Craftsmanship, intelligence, and refined sentiment are the hallmarks of Bertrand Tavernier’s exquisite French feature (1984), a model of how much ground can be covered with the smallest movements. In 1912 an elderly painter (Louis Ducreux) is visited at his country home by his straitlaced son (Michel Aumont) and his family; the old man’s daughter, a flighty vision in white (Sabine Azema), arrives unexpectedly but leaves early. That’s about all that happens, yet Tavernier, through his fluid, concentrated camera style, control of light, and nuanced direction of actors, turns the anecdotal material into a penetrating study of family dynamics and a moving account of an elderly artist realizing his work may not withstand the test of time. The two themes are woven together with beauty and force, emotionally fused in a climactic sequence that links the white of the daughter’s gown to the summoning blankness of a fresh canvas.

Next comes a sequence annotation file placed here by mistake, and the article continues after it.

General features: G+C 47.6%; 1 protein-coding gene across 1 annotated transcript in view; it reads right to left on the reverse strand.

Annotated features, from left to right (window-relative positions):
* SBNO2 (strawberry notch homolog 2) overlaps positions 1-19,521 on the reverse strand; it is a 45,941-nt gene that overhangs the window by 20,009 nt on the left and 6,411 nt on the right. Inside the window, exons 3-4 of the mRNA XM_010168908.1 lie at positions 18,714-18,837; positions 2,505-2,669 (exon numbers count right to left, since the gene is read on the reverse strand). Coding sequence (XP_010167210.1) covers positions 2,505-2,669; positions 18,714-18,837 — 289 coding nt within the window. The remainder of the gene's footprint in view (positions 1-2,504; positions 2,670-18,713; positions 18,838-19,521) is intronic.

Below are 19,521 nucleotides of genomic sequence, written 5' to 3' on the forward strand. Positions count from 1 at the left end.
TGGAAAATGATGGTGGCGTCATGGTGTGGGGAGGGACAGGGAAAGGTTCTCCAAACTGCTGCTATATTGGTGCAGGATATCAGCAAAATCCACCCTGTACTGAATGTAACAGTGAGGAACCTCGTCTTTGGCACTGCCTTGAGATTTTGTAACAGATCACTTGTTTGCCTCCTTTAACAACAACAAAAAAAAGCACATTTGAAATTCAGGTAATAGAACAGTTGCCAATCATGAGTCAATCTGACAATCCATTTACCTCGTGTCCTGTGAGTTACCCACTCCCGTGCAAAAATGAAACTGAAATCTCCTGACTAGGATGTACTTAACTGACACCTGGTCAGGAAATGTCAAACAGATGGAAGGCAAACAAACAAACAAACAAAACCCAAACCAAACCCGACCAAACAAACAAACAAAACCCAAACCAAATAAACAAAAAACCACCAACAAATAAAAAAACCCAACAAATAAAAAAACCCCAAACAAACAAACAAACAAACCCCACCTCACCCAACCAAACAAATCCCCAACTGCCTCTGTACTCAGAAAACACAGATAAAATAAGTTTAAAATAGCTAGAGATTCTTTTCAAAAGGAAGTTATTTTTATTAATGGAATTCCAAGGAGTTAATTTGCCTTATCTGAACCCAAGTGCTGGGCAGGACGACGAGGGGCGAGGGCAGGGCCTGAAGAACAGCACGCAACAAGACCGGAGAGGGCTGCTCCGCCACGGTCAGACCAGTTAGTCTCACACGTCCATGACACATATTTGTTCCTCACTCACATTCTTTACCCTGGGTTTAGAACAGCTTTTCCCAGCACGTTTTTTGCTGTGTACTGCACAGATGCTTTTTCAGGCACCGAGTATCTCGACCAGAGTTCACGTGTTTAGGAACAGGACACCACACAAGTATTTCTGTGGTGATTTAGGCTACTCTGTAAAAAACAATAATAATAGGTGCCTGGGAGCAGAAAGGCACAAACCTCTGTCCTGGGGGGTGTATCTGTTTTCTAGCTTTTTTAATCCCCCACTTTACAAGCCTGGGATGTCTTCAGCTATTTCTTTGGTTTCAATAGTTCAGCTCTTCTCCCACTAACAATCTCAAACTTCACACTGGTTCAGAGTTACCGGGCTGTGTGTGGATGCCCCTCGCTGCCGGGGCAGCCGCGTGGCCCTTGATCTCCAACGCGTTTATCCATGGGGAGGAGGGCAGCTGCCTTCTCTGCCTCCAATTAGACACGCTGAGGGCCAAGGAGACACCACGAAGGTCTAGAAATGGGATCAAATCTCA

Suggested by a recent Jonathan Rosenbaum post; relevant extract added here as counterpoint:
…And what has all this, one might ask, to do with Bertrand Tavernier? As a director whose well-crafted, middle-class/middle-brow forays have often suggested a passionate defense of mediocrity — his Oscar-winning Sunday in the Country comprising in this respect a veritable Oatmeal Manifesto — he has not so much abandoned his customary muse here as obliged some of us to reconsider it.